CRISPR/Cas9 gained prominence as a tool to edit DNA but is increasingly being recognized for its ability to activate gene expression. Scientists from Harvard University’s Wyss Institute created a “guide” to gene-activating Cas9 proteins, which could help bioengineers develop more effective targeted gene therapies.
While a number of synthetic gene-activating Cas9 proteins have been tested in selectively activating genes, a guide comparing the proteins’ relative potentials didn’t exist, said George Church of the Wyss Institute in a statement. So the Wyss team compared and ranked the most commonly used synthetic Cas9 activators in different cell types from multiple species, including humans, mice and flies. The resulting report, published Monday in Nature Methods, could help other researchers streamline their efforts to develop gene-activating Cas9 proteins as therapies for conditions that involve insufficient gene expression.
"We first surveyed seven advanced Cas9 activators, comparing them to each other and the original Cas9 activator that served to provide proof-of-concept for the gene activation potential of CRISPR-Cas9,” said Marcelle Tuttle, research fellow at the Wyss Institute, in a university news release. “Three of them, provided much higher gene activation than the other candidates while maintaining high specificities toward their target genes." The team also identified methods to maximize gene activation using these top three candidates.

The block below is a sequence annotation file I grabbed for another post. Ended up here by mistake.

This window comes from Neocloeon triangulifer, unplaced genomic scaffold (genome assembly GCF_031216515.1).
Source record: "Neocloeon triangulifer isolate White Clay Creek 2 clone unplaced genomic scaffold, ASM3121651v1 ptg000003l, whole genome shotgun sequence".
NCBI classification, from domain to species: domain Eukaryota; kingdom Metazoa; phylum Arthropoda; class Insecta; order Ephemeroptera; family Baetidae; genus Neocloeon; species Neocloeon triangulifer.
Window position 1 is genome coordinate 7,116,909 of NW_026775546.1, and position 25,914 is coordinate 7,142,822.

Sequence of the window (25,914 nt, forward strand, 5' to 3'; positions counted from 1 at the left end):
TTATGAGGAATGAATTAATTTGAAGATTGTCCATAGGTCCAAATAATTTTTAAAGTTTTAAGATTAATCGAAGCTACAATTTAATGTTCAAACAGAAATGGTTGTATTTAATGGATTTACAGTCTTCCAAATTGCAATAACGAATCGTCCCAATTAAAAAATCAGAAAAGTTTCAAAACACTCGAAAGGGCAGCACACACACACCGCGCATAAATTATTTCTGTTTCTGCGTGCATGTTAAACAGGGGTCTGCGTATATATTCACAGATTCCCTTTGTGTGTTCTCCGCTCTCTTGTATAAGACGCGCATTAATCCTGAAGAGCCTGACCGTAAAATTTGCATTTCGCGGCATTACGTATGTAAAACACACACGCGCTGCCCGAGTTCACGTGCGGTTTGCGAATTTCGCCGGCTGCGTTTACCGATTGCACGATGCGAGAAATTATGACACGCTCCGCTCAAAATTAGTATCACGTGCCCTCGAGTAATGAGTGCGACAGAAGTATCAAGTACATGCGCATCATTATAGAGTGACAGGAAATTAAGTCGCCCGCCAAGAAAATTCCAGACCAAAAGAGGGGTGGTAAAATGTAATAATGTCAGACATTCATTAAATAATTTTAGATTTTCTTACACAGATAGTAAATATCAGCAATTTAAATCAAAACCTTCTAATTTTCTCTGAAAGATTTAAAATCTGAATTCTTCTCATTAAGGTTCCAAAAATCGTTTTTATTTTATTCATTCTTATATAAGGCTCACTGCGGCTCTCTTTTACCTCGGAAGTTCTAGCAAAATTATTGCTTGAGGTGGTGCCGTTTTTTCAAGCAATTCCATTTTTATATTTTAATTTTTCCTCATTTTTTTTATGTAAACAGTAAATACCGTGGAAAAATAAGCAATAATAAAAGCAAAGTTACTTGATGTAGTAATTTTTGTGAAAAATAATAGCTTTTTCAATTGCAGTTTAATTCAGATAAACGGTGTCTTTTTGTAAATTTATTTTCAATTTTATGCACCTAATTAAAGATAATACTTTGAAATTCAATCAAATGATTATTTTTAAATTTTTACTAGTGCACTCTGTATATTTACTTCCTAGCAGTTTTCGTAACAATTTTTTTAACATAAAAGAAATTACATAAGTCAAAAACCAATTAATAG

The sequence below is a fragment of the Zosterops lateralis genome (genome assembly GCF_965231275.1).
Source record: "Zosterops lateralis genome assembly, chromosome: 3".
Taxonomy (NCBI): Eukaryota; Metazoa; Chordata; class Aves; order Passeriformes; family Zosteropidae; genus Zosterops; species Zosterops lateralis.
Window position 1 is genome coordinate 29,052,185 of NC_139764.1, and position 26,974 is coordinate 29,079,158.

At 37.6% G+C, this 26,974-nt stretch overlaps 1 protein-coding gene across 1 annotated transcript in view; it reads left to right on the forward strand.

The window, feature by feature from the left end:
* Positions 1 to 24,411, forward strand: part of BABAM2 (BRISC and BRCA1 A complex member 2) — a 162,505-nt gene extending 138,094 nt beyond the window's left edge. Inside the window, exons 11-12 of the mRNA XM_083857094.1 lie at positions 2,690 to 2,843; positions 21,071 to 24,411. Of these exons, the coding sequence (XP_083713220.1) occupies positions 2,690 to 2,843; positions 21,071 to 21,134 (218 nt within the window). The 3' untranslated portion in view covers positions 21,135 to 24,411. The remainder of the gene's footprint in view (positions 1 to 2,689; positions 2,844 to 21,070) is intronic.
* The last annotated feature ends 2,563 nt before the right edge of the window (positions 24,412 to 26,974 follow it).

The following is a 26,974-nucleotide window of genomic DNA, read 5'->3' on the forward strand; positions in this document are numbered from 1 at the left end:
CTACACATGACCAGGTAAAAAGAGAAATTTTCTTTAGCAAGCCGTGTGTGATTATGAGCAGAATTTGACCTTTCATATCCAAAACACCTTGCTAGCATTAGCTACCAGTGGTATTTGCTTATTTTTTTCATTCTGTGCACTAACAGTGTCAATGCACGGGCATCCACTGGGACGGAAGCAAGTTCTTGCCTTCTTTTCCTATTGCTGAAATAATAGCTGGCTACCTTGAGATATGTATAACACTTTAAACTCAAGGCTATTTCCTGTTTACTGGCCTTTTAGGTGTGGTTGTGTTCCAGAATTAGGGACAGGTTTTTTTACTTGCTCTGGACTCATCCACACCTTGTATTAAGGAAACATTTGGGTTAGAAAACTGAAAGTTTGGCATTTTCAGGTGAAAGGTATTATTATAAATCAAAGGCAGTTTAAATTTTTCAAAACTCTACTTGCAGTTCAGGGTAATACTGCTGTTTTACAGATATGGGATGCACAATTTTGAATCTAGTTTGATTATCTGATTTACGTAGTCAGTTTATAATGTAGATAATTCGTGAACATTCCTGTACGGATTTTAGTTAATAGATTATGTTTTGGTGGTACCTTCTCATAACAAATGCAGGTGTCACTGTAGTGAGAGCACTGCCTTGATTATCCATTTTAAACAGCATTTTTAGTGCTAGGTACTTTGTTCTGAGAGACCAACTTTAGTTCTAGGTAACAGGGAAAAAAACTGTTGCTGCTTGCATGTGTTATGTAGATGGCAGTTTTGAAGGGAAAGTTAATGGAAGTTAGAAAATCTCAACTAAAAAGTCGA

"The ease of use of CRISPR-Cas9 offers enormous potential for development of genome therapeutics," said Dr. Donald Ingber, Wyss Institute founding director, in the statement. "This study provides valuable new design criteria that will help enable synthetic biologists and bioengineers to develop more effective targeted genome engineering technologies in the future."
CRISPR/Cas9 has been taking the biotech world by storm, with a slew of companies making big bets on the technology. These include gene-editing companies Intellia Therapeutics ($NTLA) and Editas ($EDIT), which are both based in Cambridge, MA, and had their IPOs this year, as well as Bayer, which dropped $335 million on a JV with CRISPR Therapeutics late last year.